Sramana Mitra: This thinking behind your startup is happening while you were still at Apple?
Matt MacInnis: For probably six or nine months, we explored and brainstormed whether there was a viable business here.
Sramana Mitra: Your observation that the future of textbooks was not just digitization of what already existed was the impetus to think about Inkling and what you wanted to do differently at Inkling.
Matt MacInnis: Yes, I was walking into classrooms as part of my work. I saw students with laptops but not using them because the textbook was taking their attention. You see this insane paradox where you had spend $200 on this state-of-the-art technology to explore a topic freely and be engaged, but instead the teachers were telling them to close them and open the textbooks. It was absurd.
As an outsider looking in, you can’t help but think, “There has to be a better way here.” A bunch of us believe that the iPad was going to be a foundational technology that was going to enable an entirely new mode of learning. We turned out to be partially right in that assumption. It has just taken a lot more time and energy.
Sramana Mitra: When you started Inkling, what was the value proposition that you went to market with?
Matt MacInnis: It’s a two-sided market. On the supply side, you have to go work with publishers because, as a startup, you’re not going to build the entire higher education curriculum all by yourself. We went out and partnered with Pearson, McGraw-Hill, Cengage, Wiley, and Elsevier to get them to bring their bestselling textbook titles to our platform. The way we did that was we got permission from one of them to build a demo. We had designed our software. We had built the application on the iPad. This was before the iPad had even come out.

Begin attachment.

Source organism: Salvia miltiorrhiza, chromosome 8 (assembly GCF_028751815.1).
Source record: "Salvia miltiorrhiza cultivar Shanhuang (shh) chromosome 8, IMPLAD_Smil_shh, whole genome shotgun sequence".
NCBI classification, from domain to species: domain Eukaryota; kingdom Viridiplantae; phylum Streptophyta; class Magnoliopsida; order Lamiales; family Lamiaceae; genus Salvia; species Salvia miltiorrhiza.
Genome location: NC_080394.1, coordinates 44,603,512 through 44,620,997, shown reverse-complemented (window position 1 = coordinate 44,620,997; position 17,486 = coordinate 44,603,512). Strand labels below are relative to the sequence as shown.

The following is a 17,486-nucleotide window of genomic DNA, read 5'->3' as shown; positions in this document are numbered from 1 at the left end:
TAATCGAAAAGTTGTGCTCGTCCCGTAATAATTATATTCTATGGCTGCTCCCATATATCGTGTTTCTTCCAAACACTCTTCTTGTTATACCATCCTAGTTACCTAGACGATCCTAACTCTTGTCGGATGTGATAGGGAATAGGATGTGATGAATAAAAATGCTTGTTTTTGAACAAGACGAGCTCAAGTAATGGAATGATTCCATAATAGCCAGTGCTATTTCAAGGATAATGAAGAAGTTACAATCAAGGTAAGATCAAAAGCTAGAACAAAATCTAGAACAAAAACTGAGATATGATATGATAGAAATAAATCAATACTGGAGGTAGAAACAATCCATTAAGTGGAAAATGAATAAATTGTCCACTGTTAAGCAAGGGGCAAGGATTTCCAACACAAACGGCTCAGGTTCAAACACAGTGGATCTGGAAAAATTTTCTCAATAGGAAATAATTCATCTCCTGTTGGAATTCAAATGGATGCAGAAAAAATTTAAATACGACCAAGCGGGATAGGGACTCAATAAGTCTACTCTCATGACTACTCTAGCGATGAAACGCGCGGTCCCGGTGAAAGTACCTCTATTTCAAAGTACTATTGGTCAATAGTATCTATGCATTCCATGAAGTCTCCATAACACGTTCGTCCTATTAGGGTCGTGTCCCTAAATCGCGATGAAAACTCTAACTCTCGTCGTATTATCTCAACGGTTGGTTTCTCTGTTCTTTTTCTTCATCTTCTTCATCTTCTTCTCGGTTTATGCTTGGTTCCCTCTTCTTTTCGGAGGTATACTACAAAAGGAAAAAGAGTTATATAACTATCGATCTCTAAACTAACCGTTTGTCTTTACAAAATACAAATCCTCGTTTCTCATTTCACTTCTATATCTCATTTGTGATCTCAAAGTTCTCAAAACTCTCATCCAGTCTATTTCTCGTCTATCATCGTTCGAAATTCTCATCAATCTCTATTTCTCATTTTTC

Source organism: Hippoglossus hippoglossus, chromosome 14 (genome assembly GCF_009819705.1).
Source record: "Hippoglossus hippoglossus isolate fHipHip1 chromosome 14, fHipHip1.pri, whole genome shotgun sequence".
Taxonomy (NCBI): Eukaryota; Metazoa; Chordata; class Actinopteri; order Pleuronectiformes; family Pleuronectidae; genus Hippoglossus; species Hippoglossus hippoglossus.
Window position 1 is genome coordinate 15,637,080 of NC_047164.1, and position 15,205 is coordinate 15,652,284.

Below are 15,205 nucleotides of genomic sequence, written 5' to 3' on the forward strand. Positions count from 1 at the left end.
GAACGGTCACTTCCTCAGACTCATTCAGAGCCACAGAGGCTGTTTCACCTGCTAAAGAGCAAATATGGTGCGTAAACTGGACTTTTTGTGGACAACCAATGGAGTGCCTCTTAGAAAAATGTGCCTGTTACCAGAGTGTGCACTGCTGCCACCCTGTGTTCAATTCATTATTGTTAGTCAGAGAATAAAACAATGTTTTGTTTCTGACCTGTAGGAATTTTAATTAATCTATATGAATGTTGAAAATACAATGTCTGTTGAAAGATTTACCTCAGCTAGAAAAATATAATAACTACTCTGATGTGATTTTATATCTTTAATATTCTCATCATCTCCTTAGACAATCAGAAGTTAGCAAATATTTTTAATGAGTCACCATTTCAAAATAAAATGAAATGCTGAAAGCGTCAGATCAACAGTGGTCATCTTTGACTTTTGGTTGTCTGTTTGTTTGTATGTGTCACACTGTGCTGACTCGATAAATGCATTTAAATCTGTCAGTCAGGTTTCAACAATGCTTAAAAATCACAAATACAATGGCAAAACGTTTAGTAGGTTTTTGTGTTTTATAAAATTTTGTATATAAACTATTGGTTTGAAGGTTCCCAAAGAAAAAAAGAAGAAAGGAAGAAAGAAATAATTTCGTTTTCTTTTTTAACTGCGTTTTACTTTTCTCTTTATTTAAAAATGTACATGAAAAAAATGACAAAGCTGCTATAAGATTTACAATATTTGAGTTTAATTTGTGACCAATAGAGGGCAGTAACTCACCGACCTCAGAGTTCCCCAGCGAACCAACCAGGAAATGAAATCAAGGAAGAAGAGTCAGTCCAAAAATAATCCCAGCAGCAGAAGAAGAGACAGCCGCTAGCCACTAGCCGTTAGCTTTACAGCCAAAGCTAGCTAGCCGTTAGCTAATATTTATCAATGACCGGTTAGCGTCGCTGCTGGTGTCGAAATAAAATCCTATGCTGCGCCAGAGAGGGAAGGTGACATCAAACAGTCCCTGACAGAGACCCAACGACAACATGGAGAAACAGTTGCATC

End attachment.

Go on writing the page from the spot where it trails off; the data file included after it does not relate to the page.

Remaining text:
When the iPad shipped in April of 2010, we had our software running and we were able to go and meet with the publishers. They all got very excited by that. It was very easy for us to convince them to give us the assets around their bestselling titles. The first challenge was getting the content. We solved that with the publishers. The second problem was going to be scaling that.
When they give you 1,200-page books, you have 1,200 pages of stuff. It has to be error-free. At the end of the day, if you’re just replicating what was on paper, where is the additional media going to come from? That posed a whole new class of issue for us, which was the software side. How are we going to build a scalable content platform that lets us build interactive, digital media at scale for this whole new world. We ended up investing years into building a collaborative content platform that allowed us to work directly with the publishers to build high-quality content.
In the first year, we had 10 textbooks. It’s a tiny number. All 10 were beautiful and error-free. We won a lot of critical acclaim. In the second year, we had a hundred. The year after that, we had a thousand. It started to pick up. In 2012, we did something like $10 million in digital book sales. Problem number one is designing end user experience and number two is scaling production of the content. Problem number three is making it work economically.
I remember one of my early investors from Sequoia talking about unit economics. I didn’t even know what he meant by unit economics. As it turns out, when you sell $120 digital textbooks and you get to keep 15% of that, you don’t get a lot of money leftover to do customer acquisition to compete with the other digital providers and develop the technology. All the R&D and transaction expenses were coming out of that narrow margin. We just couldn’t see where we would be making money. Then this interesting thing happened. Starbucks called us. They wanted to use our software.